Zell am See is one of Austria’s most popular skiing resorts and has undergone a big transformation, with new facilities including the zellamseeXpress gondola to the expanded Viehofen ski slope. Although sometimes the snowfall can be affected by the lower altitude, it’s not an issue as 100% of the resort is covered by its 483 snow cannons. For a one- to two-bedroom apartment, you can expect to pay from the mid-€300,000s upwards.
Switzerland certainly has a deserved reputation for its prime property market, but you can still find more affordable spots. In Champéry, for instance, you can buy a two-bedroom apartment for around €300,000, although prices can go up into the millions.
Champéry gives you access to the entire Portes du Soleil area, with as much as 650km of marked pistes, and, like St-Martin-de-Belleville, has an authentic feel as a historic, non-purpose-built village. There’s plenty more to do in the surrounding area in the summer, including forest circuits, hiking and more.
Avoiding hidden costs
We are in a volatile time, politically and economically. If you’re looking to buy from abroad, this can have a big effect on your budget – unless you plan ahead. If you offer on a property, the price you offer on is in the seller’s currency, and that is fixed. However, what that price equals in your currency is constantly changing. Between having the offer accepted and paying your deposit, you could see the price move by thousands. For many buyers, using a specialist option like a forward contract – which secures the same exchange rate for a fixed period of time – helps them to budget realistically, knowing that the price won’t change, even when the live markets do.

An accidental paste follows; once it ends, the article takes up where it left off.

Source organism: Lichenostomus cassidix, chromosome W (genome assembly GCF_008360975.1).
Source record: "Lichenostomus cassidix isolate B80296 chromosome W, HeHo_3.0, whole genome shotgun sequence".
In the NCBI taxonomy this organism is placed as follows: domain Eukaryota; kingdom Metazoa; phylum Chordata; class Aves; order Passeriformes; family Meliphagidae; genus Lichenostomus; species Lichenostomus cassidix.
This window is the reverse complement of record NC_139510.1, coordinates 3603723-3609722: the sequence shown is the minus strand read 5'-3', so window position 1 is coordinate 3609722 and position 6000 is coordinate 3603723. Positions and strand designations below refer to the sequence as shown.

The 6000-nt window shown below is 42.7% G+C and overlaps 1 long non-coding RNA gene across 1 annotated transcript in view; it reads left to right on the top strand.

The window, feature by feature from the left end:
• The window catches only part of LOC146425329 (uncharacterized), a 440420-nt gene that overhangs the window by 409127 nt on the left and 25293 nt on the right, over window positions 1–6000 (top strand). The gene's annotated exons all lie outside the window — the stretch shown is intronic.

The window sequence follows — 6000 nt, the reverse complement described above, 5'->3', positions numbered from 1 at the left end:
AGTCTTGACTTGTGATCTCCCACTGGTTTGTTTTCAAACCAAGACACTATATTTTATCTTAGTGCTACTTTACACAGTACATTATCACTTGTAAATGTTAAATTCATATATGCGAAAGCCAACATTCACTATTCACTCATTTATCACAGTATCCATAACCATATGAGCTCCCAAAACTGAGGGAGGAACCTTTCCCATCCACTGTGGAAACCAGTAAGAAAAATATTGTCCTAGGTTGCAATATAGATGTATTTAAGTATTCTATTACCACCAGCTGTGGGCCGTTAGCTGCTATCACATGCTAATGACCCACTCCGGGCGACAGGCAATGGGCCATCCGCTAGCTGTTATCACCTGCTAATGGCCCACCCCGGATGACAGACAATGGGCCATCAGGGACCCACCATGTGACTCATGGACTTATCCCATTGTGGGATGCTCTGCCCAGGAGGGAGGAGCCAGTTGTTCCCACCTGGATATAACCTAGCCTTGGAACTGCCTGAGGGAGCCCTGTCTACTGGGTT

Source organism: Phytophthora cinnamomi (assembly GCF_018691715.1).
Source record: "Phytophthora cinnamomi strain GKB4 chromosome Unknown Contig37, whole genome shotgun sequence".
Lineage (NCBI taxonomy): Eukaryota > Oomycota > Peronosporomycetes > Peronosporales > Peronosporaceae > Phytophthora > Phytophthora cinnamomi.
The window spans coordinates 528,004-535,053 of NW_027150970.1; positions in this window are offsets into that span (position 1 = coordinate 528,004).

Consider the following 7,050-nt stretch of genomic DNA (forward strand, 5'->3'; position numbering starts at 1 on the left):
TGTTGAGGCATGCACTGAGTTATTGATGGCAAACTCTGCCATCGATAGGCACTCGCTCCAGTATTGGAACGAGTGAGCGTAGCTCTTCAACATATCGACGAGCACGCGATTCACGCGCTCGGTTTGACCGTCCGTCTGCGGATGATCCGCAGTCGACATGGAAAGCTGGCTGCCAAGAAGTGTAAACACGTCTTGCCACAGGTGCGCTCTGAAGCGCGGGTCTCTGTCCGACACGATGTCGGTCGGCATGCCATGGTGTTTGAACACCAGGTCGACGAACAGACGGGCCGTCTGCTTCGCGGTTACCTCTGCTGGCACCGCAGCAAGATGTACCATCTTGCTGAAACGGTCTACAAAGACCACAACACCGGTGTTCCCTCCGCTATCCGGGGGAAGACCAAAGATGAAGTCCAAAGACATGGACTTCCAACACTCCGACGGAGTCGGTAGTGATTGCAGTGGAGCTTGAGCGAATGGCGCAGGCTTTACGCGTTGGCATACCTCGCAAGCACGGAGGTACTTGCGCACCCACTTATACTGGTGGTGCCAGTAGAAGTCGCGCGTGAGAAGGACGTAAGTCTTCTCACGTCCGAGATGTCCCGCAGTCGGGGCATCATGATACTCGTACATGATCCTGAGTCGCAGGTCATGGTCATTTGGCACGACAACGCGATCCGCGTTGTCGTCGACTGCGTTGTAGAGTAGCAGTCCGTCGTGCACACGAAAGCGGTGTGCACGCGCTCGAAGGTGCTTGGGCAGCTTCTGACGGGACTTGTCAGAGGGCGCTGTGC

Fees and taxes
Depending on where you’re buying, you will also naturally need to budget for different fees and taxes. All major European skiing locations are in countries that use a notarial system, meaning that you will have a certain level of notary’s fees to pay. These vary from region to region.
In Switzerland, depending on the canton, you’re usually looking at 2.5-3% of the property’s value, or, in Austria, 2% plus VAT. In Italy and Spain, the calculation is made on a slightly more complicated process, but usually you can expect to pay around €1,000-€3,000 in the former and €600-850 in the latter. In France, it’s based on a sliding scale, with percentages varying from 3.94% to 0.814% for anything over €60,000.
Likewise, you need to take into account local taxes. For example, in France, as a property owner, you’ll pay the taxe foncière, based on your house’s cadastral value, and the taxe d’habitation (soon to be phased out) if it’s you who’s occupying it. In Switzerland, property taxes are around 0.3-0.5%, depending on the canton. In Austria, the property transfer tax, or Grunderwerbsteuer, comes to 3.5% and the land registry tax, or Grundbuchseintragungsgebühr, comes to 1.1%.
A ski home of your own
There are so many compelling reasons to buy a ski property, whether from an investment or pure enjoyment point of view, and, with the ski season underway, this could be the ideal time to combine your holiday with a viewing trip to find your perfect property. Will you find your dream home in 2020?